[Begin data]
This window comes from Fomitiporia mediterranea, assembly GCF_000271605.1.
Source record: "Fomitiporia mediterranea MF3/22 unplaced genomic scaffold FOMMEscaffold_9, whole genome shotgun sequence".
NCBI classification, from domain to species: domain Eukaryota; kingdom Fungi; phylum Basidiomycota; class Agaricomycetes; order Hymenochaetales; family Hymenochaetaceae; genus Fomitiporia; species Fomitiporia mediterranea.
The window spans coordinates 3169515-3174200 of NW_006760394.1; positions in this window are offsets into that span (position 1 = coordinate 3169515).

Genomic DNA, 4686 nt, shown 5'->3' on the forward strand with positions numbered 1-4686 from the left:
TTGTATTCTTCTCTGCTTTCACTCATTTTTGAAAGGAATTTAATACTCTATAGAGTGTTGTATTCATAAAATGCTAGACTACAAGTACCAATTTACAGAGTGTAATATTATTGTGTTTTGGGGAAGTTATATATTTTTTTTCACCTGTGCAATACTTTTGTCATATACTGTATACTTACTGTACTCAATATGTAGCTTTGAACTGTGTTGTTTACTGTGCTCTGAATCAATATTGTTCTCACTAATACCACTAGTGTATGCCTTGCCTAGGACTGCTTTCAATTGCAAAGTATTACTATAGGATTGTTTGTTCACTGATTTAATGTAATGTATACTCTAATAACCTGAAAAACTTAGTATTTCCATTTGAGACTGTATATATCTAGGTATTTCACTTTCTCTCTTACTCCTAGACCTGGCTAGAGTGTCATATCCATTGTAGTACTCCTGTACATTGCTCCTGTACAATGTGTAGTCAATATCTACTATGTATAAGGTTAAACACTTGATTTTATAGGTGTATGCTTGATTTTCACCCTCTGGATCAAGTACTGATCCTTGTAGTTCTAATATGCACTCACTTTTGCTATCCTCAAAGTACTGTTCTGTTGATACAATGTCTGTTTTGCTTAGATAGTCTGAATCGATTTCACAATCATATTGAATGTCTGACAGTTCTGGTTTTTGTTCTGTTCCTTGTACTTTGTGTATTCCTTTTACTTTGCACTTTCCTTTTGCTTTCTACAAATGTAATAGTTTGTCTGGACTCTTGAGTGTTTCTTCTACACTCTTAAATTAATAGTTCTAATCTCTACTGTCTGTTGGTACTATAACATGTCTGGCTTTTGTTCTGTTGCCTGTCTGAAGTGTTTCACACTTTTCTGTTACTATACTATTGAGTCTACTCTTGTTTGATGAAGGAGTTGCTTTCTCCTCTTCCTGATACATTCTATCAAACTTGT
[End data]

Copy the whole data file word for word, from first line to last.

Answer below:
This window comes from Fomitiporia mediterranea, assembly GCF_000271605.1.
Source record: "Fomitiporia mediterranea MF3/22 unplaced genomic scaffold FOMMEscaffold_9, whole genome shotgun sequence".
NCBI classification, from domain to species: domain Eukaryota; kingdom Fungi; phylum Basidiomycota; class Agaricomycetes; order Hymenochaetales; family Hymenochaetaceae; genus Fomitiporia; species Fomitiporia mediterranea.
The window spans coordinates 3169515-3174200 of NW_006760394.1; positions in this window are offsets into that span (position 1 = coordinate 3169515).

Genomic DNA, 4686 nt, shown 5'->3' on the forward strand with positions numbered 1-4686 from the left:
TTGTATTCTTCTCTGCTTTCACTCATTTTTGAAAGGAATTTAATACTCTATAGAGTGTTGTATTCATAAAATGCTAGACTACAAGTACCAATTTACAGAGTGTAATATTATTGTGTTTTGGGGAAGTTATATATTTTTTTTCACCTGTGCAATACTTTTGTCATATACTGTATACTTACTGTACTCAATATGTAGCTTTGAACTGTGTTGTTTACTGTGCTCTGAATCAATATTGTTCTCACTAATACCACTAGTGTATGCCTTGCCTAGGACTGCTTTCAATTGCAAAGTATTACTATAGGATTGTTTGTTCACTGATTTAATGTAATGTATACTCTAATAACCTGAAAAACTTAGTATTTCCATTTGAGACTGTATATATCTAGGTATTTCACTTTCTCTCTTACTCCTAGACCTGGCTAGAGTGTCATATCCATTGTAGTACTCCTGTACATTGCTCCTGTACAATGTGTAGTCAATATCTACTATGTATAAGGTTAAACACTTGATTTTATAGGTGTATGCTTGATTTTCACCCTCTGGATCAAGTACTGATCCTTGTAGTTCTAATATGCACTCACTTTTGCTATCCTCAAAGTACTGTTCTGTTGATACAATGTCTGTTTTGCTTAGATAGTCTGAATCGATTTCACAATCATATTGAATGTCTGACAGTTCTGGTTTTTGTTCTGTTCCTTGTACTTTGTGTATTCCTTTTACTTTGCACTTTCCTTTTGCTTTCTACAAATGTAATAGTTTGTCTGGACTCTTGAGTGTTTCTTCTACACTCTTAAATTAATAGTTCTAATCTCTACTGTCTGTTGGTACTATAACATGTCTGGCTTTTGTTCTGTTGCCTGTCTGAAGTGTTTCACACTTTTCTGTTACTATACTATTGAGTCTACTCTTGTTTGATGAAGGAGTTGCTTTCTCCTCTTCCTGATACATTCTATCAAACTTGT